Terrorism definitely has a very real and direct impact on human rights, with disastrous implications for victims’ enjoyment of their right to life, liberty, and bodily integrity. Terrorism may destabilise governments, damage civil society, risk peace and security, and harm social and economic progress, in addition to these individual consequences. All of these things have a substantial influence on people’s ability to exercise their basic rights. Individual security is a fundamental human right, and as such, individual protection is a fundamental responsibility of government.
Terrorism is typically defined as acts of violence against people in the pursuit of political or ideological goals. Although the international community has yet to develop a comprehensive definition of terrorism, current declarations, resolutions, and universal “sectoral” treaties dealing with certain parts of it identify specific acts and basic features.
EFFECTS OF TERRORISM
- Endangers the dignity and security of humans.
- Destroys people’s freedom from fear, jeopardises fundamental liberties, and seeks to destroy human rights.
- Aims to demolish society’s democratic foundations.
- Has connections to transnational organised crime, drug trafficking, money laundering, and arms trafficking.
- Has a negative impact on the country’s economic and social growth.
After all these discussions and statements why give human rights to a terrorist? why the court hear pleas in favour of terrorists? why the right to hire a lawyer or the right to present themselves in court is given to terrorists? Above all ‘Mercy Petition” has been given under Article 72 and Article 161 of the constitution:
ART 72. Power of President to grant pardons, etc, and to suspend, remit or commute sentences in certain cases
(1) The President shall have the power to grant pardons, reprieves, respites or remissions of punishment or to suspend, remit or commute the sentence of any person convicted of any offence
(a) in all cases where the punishment or sentence is by a Court Martial;
(b) in all cases where the punishment or sentence is for an offence against any law relating to a matter to which the executive power of the Union extends;
(c) in all cases where the sentence is a sentence of death
(2) Noting in sub-clause (a) of Clause ( 1 ) shall affect the power to suspend, remit or commute a sentence of death exercisable by the Governor of a State under any law for the time being in force.
How long will terrorists be given special treatment, as we witnessed in the Yakub Memon case? An average criminal, such as a dacoit, rapist, robber, or killer, or any other ordinary criminal, does not travel to Pakistan or any other foreign nation to receive instruction on how to conduct dacoity, rape, robbery, or murder, whereas a terrorist does. A terrorist always declares war on the nation, but a common criminal never does. An ordinary criminal, such as a rapist or a dacoit, will never strike our nuclear sites, which have the potential to wipe out our entire nation, but terrorists always have our nuclear installations on their kill list.
It goes without saying that they constitute a possible threat to our nation’s very survival, yet our government is unwilling to hang them even after they have been convicted and condemned to death by the Apex Court itself. It is not lost on us that we have lost many dynamic charismatic leaders in terrorist attacks, including former Prime Ministers such as late Mrs Indira Gandhi, late Rajiv Gandhi, and many others such as VC Shukla, among others, but what a pity that we still treat terrorists as ordinary criminals and extend the privilege of mercy petition to them.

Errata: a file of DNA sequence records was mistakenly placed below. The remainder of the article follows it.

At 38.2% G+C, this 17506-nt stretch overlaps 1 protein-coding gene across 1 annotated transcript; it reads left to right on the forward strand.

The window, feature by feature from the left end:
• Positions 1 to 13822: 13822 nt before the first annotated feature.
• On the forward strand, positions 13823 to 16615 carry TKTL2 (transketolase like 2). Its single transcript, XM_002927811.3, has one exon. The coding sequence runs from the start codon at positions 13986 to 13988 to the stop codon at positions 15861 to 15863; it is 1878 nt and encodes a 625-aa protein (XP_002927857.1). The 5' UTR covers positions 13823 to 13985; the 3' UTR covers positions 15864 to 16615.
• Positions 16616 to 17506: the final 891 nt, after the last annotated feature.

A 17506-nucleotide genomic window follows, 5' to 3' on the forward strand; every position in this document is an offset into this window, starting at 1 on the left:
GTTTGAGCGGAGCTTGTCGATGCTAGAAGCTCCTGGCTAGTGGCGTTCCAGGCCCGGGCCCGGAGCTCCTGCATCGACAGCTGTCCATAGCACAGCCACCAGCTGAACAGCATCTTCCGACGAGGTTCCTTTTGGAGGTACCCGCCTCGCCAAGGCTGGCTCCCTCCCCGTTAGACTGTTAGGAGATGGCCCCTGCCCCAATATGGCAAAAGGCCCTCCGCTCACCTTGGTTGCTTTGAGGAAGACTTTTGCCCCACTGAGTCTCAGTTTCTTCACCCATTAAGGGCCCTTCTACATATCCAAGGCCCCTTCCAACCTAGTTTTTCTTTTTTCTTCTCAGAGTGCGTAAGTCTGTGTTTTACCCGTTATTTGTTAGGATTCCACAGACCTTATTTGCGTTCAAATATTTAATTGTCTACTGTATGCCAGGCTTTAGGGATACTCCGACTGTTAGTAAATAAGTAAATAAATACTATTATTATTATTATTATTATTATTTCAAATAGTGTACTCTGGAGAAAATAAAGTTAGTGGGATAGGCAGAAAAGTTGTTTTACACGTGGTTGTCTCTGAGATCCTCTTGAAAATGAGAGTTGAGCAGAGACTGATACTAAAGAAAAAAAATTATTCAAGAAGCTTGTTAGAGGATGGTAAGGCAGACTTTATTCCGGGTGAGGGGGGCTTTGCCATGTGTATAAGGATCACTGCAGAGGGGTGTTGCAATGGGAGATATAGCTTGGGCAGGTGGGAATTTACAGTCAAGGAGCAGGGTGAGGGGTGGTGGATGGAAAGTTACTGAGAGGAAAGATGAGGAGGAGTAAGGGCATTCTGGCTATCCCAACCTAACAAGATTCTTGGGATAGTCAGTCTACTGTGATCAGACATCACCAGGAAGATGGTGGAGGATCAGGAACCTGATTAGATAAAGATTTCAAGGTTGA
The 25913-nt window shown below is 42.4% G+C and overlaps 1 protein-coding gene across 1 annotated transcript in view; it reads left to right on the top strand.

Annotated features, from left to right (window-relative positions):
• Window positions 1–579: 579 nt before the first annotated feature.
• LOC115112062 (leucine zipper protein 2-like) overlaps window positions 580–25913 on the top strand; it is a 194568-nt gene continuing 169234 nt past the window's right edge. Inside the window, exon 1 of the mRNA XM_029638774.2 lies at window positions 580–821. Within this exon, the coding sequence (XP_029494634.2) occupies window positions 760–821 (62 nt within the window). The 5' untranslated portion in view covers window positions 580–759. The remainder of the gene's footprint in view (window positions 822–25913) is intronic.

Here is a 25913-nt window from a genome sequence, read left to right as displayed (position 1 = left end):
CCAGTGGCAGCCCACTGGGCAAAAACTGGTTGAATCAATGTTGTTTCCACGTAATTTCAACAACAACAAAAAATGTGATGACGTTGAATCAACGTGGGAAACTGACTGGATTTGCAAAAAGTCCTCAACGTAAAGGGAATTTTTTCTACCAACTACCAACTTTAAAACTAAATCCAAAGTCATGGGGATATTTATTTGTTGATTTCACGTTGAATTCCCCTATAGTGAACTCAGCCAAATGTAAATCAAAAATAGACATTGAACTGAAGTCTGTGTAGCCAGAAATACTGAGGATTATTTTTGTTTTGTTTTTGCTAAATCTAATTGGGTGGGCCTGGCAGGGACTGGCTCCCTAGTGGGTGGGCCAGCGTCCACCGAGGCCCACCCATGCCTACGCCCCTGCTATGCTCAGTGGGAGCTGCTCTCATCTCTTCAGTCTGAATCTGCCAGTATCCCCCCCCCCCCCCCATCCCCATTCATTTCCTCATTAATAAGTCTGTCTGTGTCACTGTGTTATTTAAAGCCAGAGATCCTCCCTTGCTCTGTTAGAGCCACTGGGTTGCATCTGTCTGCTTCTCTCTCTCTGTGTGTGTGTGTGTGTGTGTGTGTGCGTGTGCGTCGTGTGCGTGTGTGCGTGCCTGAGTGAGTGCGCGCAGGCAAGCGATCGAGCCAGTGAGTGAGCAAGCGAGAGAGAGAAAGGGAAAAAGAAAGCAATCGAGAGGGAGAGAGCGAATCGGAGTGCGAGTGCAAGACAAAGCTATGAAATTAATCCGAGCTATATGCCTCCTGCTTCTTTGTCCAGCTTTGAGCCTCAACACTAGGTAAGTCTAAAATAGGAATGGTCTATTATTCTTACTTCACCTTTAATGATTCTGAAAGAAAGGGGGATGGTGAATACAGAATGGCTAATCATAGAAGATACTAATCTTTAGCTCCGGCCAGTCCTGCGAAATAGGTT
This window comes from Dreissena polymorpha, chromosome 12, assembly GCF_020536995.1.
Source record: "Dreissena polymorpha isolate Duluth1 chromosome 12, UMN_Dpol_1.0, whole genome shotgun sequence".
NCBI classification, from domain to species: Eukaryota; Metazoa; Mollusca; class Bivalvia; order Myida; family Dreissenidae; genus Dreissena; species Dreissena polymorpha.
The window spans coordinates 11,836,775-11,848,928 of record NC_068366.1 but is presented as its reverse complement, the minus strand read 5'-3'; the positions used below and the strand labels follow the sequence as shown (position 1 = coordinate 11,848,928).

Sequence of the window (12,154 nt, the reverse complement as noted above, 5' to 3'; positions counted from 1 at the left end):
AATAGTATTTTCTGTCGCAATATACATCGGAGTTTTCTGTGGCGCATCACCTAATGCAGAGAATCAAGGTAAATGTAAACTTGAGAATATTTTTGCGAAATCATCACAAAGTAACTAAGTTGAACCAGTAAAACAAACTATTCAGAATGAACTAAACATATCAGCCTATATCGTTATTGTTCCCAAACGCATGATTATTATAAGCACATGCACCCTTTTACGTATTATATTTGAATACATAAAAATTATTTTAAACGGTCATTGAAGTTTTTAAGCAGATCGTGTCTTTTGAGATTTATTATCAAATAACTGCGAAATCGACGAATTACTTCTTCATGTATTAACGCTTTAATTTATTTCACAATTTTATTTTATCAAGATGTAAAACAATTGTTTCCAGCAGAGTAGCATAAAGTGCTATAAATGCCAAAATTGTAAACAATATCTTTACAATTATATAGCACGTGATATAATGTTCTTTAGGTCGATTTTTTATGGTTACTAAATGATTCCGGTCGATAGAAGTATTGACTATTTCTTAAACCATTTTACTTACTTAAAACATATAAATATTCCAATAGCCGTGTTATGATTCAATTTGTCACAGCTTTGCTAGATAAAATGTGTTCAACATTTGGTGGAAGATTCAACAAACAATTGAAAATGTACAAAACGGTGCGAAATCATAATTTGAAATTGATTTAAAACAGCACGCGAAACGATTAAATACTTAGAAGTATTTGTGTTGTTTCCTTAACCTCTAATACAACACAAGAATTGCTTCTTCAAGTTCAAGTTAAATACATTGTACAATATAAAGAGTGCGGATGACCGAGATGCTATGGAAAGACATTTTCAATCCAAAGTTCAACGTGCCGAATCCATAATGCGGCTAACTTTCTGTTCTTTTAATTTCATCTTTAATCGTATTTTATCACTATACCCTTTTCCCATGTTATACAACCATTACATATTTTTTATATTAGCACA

Those who advocate for clemency for terrorists use numerous articles of the Constitution or sections of the IPC or CrPC to back their headless chicken claims that even the law is on their side. Why do they forget that there was no terrorism in our nation when our Constitution, CrPC, or other laws were drafted? Afzal Guru had been on death row after his appeal was denied by the Supreme Court on August 5, 2005, for his participation in the 2001 terrorist assault on Parliament. His execution, scheduled for October 20, 2006, was postponed by the government due to his family’s submission of a Clemency Petition to the President.
The Supreme Court, in a landmark decision in January 2014, humanised the way the state deals with death row convicts by stating that a convict cannot be executed for 14 days after the rejection of his Clemency plea because giving 14-day notice for execution “allows the prisoner to mentally prepare himself for execution, to make his peace with God, prepare his will, and settle other earthly affairs.” It enables the prisoner to meet with his family members for the last time. It is the Superintendent of Jail’s responsibility to ensure that the convict’s family members hear the word of rejection of the Mercy Petition in a timely manner.
It is an unimaginable irony that successive terror assaults, including the one on the Delhi High Court, Gujrat, Mumbai and enumerous places have failed to spark a lively debate over the abolition of mercy petitions for terrorists. Their trial must be quickened, and no mercy should be offered to them if convicted, since they represent the most significant threat not to just one or a few persons, but to the very survival of our entire nation, and nobody, definitely not the terrorists, can be above the country and people! They must be hung as soon as they are caught! The theatre of mercy petitions for terrorists must come to an end now, once and for all! The sooner this is completed, the better it will be for our national interests.